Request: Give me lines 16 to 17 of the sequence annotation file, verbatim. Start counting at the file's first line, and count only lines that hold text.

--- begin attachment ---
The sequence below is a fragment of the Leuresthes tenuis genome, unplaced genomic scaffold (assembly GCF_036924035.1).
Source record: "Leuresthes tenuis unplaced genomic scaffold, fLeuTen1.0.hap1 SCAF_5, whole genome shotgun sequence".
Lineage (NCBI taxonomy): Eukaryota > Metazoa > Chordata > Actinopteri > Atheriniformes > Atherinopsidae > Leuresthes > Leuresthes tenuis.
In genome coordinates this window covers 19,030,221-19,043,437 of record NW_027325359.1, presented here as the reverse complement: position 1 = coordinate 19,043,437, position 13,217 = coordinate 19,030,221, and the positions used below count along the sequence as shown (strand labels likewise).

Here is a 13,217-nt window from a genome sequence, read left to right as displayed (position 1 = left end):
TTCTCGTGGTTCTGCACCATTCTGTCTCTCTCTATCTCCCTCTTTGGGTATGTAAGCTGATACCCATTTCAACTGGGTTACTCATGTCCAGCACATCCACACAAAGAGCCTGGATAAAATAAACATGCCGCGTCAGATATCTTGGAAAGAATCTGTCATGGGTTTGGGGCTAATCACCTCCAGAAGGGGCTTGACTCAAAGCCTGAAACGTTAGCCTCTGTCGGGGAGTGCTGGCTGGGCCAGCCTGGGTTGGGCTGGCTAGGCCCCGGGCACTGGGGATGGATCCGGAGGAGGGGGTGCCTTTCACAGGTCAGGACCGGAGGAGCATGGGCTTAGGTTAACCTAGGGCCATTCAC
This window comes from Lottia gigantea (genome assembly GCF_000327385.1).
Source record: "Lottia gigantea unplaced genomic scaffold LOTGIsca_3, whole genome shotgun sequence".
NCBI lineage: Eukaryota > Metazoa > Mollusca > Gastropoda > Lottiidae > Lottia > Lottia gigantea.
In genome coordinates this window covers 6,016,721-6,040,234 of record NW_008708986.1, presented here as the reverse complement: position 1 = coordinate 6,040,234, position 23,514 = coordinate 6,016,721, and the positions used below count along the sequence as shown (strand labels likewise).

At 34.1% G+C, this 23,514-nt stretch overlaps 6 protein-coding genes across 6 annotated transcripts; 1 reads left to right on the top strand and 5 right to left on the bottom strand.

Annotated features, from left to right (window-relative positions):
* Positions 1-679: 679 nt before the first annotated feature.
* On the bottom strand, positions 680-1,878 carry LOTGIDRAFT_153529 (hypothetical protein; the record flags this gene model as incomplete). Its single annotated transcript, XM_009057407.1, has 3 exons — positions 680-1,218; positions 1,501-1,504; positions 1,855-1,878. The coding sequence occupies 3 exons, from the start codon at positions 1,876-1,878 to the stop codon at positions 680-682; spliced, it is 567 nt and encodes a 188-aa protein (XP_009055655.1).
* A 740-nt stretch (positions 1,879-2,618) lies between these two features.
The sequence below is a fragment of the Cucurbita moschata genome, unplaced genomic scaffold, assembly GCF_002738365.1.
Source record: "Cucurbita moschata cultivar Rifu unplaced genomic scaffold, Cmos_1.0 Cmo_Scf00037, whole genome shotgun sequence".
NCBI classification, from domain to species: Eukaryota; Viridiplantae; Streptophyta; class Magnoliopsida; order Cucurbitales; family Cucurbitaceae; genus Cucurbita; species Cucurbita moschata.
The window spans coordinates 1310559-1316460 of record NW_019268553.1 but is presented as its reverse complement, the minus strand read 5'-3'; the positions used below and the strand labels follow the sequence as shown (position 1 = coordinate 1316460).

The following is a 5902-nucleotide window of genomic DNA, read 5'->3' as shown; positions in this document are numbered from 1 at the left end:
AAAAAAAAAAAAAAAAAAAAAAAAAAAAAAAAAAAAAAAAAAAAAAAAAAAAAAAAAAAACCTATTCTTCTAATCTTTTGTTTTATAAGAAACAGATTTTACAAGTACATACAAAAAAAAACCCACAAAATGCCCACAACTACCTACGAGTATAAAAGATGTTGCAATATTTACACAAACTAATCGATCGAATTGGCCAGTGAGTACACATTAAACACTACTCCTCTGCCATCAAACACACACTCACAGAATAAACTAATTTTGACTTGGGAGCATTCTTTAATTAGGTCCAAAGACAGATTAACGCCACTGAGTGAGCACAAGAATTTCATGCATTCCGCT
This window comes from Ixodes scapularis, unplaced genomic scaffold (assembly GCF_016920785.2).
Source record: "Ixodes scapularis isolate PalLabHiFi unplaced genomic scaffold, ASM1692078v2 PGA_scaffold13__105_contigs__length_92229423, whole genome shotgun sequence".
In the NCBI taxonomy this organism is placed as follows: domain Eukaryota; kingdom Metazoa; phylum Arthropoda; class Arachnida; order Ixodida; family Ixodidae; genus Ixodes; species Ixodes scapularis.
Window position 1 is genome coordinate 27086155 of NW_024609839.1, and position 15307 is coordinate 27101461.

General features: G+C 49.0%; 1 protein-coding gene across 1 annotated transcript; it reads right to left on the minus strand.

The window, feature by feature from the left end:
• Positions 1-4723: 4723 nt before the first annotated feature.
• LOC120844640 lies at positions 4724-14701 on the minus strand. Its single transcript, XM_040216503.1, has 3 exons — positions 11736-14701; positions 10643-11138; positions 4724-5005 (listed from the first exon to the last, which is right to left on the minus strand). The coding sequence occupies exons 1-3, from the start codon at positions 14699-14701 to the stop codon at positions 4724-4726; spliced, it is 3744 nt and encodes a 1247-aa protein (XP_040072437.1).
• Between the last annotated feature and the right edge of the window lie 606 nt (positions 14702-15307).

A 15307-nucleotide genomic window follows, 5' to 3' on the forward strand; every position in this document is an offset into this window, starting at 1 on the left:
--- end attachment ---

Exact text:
The sequence below is a fragment of the Cucurbita moschata genome, unplaced genomic scaffold, assembly GCF_002738365.1.
Source record: "Cucurbita moschata cultivar Rifu unplaced genomic scaffold, Cmos_1.0 Cmo_Scf00037, whole genome shotgun sequence".